This enables a subset of the functionality provided by QEMU's user
networking implementation. In particular, it uses net/libslirp, the
same library as QEMU.
libslirp is permissively licensed but has some dependencies which make
it impractical to bring into the base system (glib in particular). I
thus opted to make bhyve dlopen the libslirp.so, which can be installed
via pkg. The library header is imported into bhyve.
The slirp backend takes a "hostfwd" which is identical to QEMU's
hostfwd. When configured, bhyve opens a host socket and listens for
connections, which get forwarded to the guest. For instance,
"hostfwd=tcp::1234-:22" allows one to ssh into the guest by ssh'ing to
port 1234 on the host, e.g., via 127.0.0.1. I didn't try to hook up
guestfwd support since I don't personally have a use-case for it yet,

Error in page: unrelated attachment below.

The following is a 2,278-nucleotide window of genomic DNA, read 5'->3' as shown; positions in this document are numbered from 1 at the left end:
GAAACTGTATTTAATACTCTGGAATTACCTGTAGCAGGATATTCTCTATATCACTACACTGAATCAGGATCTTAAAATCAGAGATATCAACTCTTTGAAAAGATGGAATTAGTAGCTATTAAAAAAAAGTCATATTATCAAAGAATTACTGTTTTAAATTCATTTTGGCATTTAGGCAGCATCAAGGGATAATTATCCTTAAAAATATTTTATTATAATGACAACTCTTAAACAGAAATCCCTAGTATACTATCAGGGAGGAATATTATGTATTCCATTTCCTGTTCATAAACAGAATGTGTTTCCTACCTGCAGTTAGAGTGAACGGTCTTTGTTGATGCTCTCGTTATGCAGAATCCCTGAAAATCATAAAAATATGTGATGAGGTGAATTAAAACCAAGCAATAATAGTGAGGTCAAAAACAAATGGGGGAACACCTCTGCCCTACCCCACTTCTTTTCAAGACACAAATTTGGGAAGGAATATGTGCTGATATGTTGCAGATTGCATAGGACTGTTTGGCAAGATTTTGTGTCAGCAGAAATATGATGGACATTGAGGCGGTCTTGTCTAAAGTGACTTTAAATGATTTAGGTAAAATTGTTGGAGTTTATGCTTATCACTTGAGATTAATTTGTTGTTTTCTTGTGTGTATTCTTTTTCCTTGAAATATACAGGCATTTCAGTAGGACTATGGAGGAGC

and I think it won't interact nicely with the capsicum sandbox.
The data path is kind of complicated because there's quite a lot of
callbacks involved. When the backend receives a packet to be sent to
the guest, libslirp calls slirp_cb_send_packet(), which puts the packet
into a socket buffer, to be read by the mevent thread in slirp_recv().
Packets transmitted by the guest are handed to slirp_send(), which calls
slirp_input() to perform library processing.
We use a dedicated thread to handle events; the slirp interface is
really designed for a thread which calls poll(), so it was cleaner to
add a new event loop rather than try to translate between pollfds and
mevent. This loop polls for incoming connection requests and handles
libslirp timeout events (retransmits, etc.). A mutex is used to
serialize calls into libslirp after initialization is done.